Western Consciousness blends generations
23rd staging on Saturday, April 14
Mel Cooke, Gleaner Writer
The Western Consciousness 2012 line-up reads like an exotic blend of Jamaican popular music generations, where Studio One meets Wickie Wackie Beach through Freddie McGregor and Jah 9, respectively.
Of course, although they are representative of the line-up's range, numerically the Big Ship captain and the Warning lady are a small part of the roster of performers for the 23rd staging in 24 years ("One year the Almighty rained and we had to cancel last-minute," Western Consciousness organiser Worrell King said).
Slated for Saturday, April 14, at Paradise Park on the Smithfield Road outside Savanna-la-Mar, Westmoreland, are Beres Hammond, Luciano, Capleton, Marcia Griffiths, Charlie Chaplin, Jah Vinci, Khago, Prophecy, Duane Stephenson, Iba Mahr, Droop Lion, Iyahblaze and Stream.
King, who stages Western Consciousness through King of Kings Promotions, said there is also an English Invasion, headed by King Sounds and Levi Roots, along with a 12-member band. There are self-contained units on the bill, C-Sharp, Uprising Roots and SANE, which will double doing backing duties as well as its individual presentation. Although this adds up to a number of band changes, King, a standout stage manager, guarantees that they will not feel like the customary band changes.
"In all of these changes, the show continues," he said.
King said the theme of Western Consciousness 2012, which had its official media launch last week, is 'Impacting Reggae's New Generation' and puts this staging in the context of an upsurge in roots reggae's local presence in the past few years.
"I am feeling extra encouraged, even if we do not draw the thousands we are anticipating. I am getting calls from all over. People are expressing happiness, giving thanks for the event," he said.
And, King said, "I am always giving young artistes a chance to grow, but this year it is more. More are coming through, showing they know what it is to be professional, that they understand what it takes to keep it alive. I am seeing light at the end of the tunnel. I have hope. When I should have been gone, the music is in good hands".
Still, there is the generation which has generated the stream of music which the relative youngsters are now adding to, and formally recognising their contribution has been a part of Western Consciousness for the past six years. At last week's launch, singers Bob Andy and Judy Mowatt were honoured, but King points out that previous honourees have not been well-known performers.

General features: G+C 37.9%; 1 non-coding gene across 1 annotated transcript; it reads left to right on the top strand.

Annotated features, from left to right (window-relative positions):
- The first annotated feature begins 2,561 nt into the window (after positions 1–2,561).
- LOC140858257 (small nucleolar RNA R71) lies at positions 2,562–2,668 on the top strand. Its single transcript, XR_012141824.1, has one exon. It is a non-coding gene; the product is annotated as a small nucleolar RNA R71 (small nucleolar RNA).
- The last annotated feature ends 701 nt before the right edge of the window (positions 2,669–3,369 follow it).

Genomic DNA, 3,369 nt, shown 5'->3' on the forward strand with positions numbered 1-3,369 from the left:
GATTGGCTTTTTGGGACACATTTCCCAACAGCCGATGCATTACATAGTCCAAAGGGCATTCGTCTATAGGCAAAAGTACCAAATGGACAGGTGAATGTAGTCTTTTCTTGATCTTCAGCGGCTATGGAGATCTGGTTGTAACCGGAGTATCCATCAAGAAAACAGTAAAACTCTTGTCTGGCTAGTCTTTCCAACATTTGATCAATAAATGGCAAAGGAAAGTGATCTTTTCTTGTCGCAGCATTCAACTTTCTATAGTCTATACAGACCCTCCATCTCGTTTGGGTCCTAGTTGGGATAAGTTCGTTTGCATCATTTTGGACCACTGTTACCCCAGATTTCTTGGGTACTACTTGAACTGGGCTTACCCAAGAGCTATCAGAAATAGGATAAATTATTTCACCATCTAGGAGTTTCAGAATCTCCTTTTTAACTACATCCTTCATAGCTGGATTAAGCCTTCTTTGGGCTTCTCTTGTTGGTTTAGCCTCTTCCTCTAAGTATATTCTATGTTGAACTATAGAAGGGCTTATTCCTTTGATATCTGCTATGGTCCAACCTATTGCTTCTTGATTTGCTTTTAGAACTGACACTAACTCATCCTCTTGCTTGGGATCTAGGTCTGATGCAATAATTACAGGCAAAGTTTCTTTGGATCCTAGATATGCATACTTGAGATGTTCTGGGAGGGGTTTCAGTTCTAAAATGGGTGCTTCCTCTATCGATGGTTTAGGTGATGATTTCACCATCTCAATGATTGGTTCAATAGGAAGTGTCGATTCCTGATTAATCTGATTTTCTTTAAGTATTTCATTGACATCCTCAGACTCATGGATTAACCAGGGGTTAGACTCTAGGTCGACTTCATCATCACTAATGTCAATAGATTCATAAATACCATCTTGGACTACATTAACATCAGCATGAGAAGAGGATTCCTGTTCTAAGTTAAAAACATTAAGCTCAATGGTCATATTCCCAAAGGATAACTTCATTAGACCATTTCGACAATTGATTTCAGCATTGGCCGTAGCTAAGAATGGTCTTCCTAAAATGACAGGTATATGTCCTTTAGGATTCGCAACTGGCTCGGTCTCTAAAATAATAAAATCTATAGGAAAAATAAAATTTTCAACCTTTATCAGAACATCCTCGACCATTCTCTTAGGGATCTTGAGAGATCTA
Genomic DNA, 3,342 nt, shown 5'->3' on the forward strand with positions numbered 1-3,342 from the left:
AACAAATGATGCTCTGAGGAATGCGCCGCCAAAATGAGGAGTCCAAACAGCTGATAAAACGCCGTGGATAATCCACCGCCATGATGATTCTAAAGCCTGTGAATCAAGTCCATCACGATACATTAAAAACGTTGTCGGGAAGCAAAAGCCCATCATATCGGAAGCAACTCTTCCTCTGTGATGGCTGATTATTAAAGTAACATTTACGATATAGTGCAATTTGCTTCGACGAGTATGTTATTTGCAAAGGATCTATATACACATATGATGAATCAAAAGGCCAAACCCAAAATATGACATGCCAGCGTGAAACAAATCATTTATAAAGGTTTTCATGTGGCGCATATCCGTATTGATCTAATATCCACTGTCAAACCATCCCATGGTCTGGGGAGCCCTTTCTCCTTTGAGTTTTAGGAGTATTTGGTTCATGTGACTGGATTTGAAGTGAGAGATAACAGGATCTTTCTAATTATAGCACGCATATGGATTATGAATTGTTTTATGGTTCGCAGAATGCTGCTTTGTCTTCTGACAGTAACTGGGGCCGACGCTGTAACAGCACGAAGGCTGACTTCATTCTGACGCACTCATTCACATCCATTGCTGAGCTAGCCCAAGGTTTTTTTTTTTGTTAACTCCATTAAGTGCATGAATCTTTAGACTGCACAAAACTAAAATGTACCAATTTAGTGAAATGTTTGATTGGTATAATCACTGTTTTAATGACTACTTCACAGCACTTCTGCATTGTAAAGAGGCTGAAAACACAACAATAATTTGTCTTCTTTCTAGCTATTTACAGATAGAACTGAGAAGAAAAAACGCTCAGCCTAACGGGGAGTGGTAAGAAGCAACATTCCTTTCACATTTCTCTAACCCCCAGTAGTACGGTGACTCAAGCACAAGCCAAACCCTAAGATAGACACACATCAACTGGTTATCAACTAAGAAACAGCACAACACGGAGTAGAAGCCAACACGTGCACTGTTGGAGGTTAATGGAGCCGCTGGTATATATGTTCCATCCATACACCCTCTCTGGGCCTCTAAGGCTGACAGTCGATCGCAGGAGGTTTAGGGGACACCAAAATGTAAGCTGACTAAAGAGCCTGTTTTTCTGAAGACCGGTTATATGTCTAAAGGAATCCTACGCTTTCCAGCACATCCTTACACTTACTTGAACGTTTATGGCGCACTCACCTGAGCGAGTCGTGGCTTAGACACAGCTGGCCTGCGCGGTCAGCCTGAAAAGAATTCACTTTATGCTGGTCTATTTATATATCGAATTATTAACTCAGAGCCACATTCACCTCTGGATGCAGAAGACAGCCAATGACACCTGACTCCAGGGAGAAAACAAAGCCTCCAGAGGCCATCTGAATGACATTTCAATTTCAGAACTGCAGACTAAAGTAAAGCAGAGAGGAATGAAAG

Special among them are Soljie, a long-time stage show audience member who King said can accurately predict the success or failure of an event from the early stages. There is also Miss Pearlie, who takes care of bathroom facilities at events.
"The lady who does the dirtiest part. She does it with pride," King said. "We see these two persons as very important. These were the first two persons on the Western Consciousness Honour Roll."
After them have come poet and broadcaster Mutabaruka, lighting and support services provider John Swaby, JaRIA executive member Charles Campbell, and former Synergy promoter Ronnie Burke, among others.
"It is not just artistes, but people who play a strong role in making this happen," he said.
Over the years, Western Consciousness has struggled to attract major sponsorship from corporate entities, which have become crucial to making major live popular music events in Jamaica happen. King said that it is the "same situation" with sponsorship, "but I have evolved to the extent where I am not even making that an issue. I have seen where my sponsorship has changed. It is the people who come to the show; it's the artistes who perform; it is the promoter".
As for corporate Jamaica, King said, "They will see it necessary one day to get on-board. Right now, I am just working with the artistes,who are working with me so beautifully, and the thousands of people who look forward to the event every year - locally and internationally."
And with the blend of generations, King said the older generation are those who "build the industry, they are the engineers and contractors ... . They continue to work, irrespective of the younger artistes coming through and 'mashing up' the place. When they hit the stage, the audience shows respect to them".
"I have never seen a senior reggae artiste flop onstage," King said.